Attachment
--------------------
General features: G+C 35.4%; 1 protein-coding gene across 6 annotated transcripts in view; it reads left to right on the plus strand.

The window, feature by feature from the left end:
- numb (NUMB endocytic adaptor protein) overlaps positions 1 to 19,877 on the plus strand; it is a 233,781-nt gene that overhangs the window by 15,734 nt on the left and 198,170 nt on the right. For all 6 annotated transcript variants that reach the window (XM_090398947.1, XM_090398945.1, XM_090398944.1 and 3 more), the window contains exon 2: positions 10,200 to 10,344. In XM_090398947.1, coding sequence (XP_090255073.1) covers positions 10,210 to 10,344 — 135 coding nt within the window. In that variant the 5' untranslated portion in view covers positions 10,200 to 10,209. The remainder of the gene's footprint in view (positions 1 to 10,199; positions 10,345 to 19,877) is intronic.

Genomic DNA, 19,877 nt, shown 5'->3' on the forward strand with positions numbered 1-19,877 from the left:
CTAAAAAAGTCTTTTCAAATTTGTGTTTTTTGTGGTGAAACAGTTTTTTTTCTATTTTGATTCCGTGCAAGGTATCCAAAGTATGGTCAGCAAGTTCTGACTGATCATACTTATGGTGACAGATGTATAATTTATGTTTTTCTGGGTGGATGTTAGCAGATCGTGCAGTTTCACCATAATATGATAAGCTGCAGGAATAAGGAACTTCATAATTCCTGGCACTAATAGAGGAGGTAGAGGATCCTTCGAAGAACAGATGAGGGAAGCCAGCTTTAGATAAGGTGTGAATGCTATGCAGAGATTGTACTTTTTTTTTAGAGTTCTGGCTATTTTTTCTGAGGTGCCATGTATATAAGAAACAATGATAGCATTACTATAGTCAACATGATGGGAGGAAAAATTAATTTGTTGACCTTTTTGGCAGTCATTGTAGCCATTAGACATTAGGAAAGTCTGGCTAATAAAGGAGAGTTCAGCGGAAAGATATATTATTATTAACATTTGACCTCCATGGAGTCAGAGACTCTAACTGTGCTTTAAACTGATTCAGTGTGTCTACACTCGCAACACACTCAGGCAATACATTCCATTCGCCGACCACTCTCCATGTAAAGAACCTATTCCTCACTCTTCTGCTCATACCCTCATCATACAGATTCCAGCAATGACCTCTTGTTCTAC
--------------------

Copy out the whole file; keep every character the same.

General features: G+C 35.4%; 1 protein-coding gene across 6 annotated transcripts in view; it reads left to right on the plus strand.

The window, feature by feature from the left end:
- numb (NUMB endocytic adaptor protein) overlaps positions 1 to 19,877 on the plus strand; it is a 233,781-nt gene that overhangs the window by 15,734 nt on the left and 198,170 nt on the right. For all 6 annotated transcript variants that reach the window (XM_090398947.1, XM_090398945.1, XM_090398944.1 and 3 more), the window contains exon 2: positions 10,200 to 10,344. In XM_090398947.1, coding sequence (XP_090255073.1) covers positions 10,210 to 10,344 — 135 coding nt within the window. In that variant the 5' untranslated portion in view covers positions 10,200 to 10,209. The remainder of the gene's footprint in view (positions 1 to 10,199; positions 10,345 to 19,877) is intronic.

Genomic DNA, 19,877 nt, shown 5'->3' on the forward strand with positions numbered 1-19,877 from the left:
CTAAAAAAGTCTTTTCAAATTTGTGTTTTTTGTGGTGAAACAGTTTTTTTTCTATTTTGATTCCGTGCAAGGTATCCAAAGTATGGTCAGCAAGTTCTGACTGATCATACTTATGGTGACAGATGTATAATTTATGTTTTTCTGGGTGGATGTTAGCAGATCGTGCAGTTTCACCATAATATGATAAGCTGCAGGAATAAGGAACTTCATAATTCCTGGCACTAATAGAGGAGGTAGAGGATCCTTCGAAGAACAGATGAGGGAAGCCAGCTTTAGATAAGGTGTGAATGCTATGCAGAGATTGTACTTTTTTTTTAGAGTTCTGGCTATTTTTTCTGAGGTGCCATGTATATAAGAAACAATGATAGCATTACTATAGTCAACATGATGGGAGGAAAAATTAATTTGTTGACCTTTTTGGCAGTCATTGTAGCCATTAGACATTAGGAAAGTCTGGCTAATAAAGGAGAGTTCAGCGGAAAGATATATTATTATTAACATTTGACCTCCATGGAGTCAGAGACTCTAACTGTGCTTTAAACTGATTCAGTGTGTCTACACTCGCAACACACTCAGGCAATACATTCCATTCGCCGACCACTCTCCATGTAAAGAACCTATTCCTCACTCTTCTGCTCATACCCTCATCATACAGATTCCAGCAATGACCTCTTGTTCTAC